Paid-up capital: basic principles

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Paid-up capital is a fundamental concept in the Canadian tax system. It is the "tax" equivalent of legal capital, i.e., issued and paid-up share capital (federally declared capital), which represents the consideration received by the corporation for the shares issued. We provide a basic overview of the concept of paid-up capital.

Tax-free withdrawal

The general principle is that a shareholder is entitled to get back the paid-up capital of his shares tax-free. Thus, in the event of the liquidation of a company or a share buy-back by the company, for example, the shareholder is entitled to recover his capital outlay without being taxed on this amount.

The excess amount received by a shareholder on a corporate redemption of shares or on the winding-up of a corporation will be deemed to be a taxable dividend for tax purposes. For example, if a shareholder subscribed for 100 common shares for $100 consideration, and on the winding up of the corporation receives $100,000, the shareholder will be deemed to have received a taxable dividend of $99,900 ($100,000 minus the paid-up capital).

Legal capital

The legal capital is the starting point for calculating the paid-up capital for tax purposes. The legal capital is the issued and paid-up share capital for provincial purposes and the stated capital for federal purposes. It is the consideration received, by class of shares, by the corporation for share issues.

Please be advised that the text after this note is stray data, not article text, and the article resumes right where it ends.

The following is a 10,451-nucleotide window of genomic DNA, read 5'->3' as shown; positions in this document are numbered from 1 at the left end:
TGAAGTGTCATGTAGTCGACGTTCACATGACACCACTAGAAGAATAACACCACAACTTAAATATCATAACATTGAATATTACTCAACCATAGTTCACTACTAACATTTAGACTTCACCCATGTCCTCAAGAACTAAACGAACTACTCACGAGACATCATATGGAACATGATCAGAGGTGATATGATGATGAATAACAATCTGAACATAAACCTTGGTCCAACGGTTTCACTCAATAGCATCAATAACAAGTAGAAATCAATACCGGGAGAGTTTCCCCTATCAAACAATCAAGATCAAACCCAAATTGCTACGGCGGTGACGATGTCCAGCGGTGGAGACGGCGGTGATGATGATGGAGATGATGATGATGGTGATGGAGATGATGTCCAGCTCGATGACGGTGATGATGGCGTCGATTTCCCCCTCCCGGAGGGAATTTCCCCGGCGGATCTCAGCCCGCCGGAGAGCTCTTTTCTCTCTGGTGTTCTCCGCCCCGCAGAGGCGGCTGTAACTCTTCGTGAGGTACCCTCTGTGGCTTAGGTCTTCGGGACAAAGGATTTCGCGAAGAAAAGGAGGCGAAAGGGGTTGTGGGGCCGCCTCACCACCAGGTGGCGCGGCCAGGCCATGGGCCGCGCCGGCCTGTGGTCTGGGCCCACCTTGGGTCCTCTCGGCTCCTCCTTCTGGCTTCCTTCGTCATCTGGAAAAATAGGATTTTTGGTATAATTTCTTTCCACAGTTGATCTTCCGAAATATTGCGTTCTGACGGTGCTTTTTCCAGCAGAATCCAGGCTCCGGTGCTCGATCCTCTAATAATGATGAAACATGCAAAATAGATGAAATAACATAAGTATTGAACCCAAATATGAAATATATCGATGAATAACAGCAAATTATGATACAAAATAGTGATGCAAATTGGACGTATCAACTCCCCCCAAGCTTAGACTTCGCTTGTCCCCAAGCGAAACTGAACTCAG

The legal capital is not necessarily equal to the paid-up capital, but it is the starting point. The tax laws provide for certain adjustments to determine the paid-up capital for tax purposes.

By category

Paid-up capital is calculated on a class basis, not on a per share basis. For example, if a shareholder subscribes to 100 Class "A" shares for $100, and then an investor subscribes to 100 new shares for $100,000, the paid-up capital will be divided equally among the shares of the class. In this case, each Class "A" share will have a paid-up capital of $500.50 ($100,100 / 200 shares). The second share subscriber could be prejudiced in this situation, as he or she would not be able to recover his or her tax-free investment.

One way to address the paid-up capital allocation problem is to create a new class of shares for the subscription of shares by the second shareholder. Under provincial law, this class of shares may have identical rights and restrictions to the first class of shares, and thus be considered separate for the purposes of calculating paid-up capital. Under the federal system, the law does not expressly provide that two classes may be identical.

Not to be confused with the PBR

Paid-up capital and ACB (adjusted cost base) are different concepts, although often they can be the same amount. Paid-up capital is attached to the company and is not affected by share purchases/sales. A shareholder holding 100 common shares with $100 paid-up capital can sell his shares for $100,000, and the paid-up capital of those shares will remain at $100. The purpose of paid-up capital is to calculate the amount a shareholder can get back tax-free.

Unlike paid-up capital, the ACB of shares is attached to the individual shareholder. It is the cost of his shares and is used to determine the amount of capital gain or loss arising on the disposition of his shares. A single shareholder who subscribed to 100 shares for $100 will have an ACB of $100 on those shares, the same amount as the paid-up capital. If he sells those same shares for $100,000, the buyer will have an ACB of $100,000 on the shares, but the paid-up capital remains $100.




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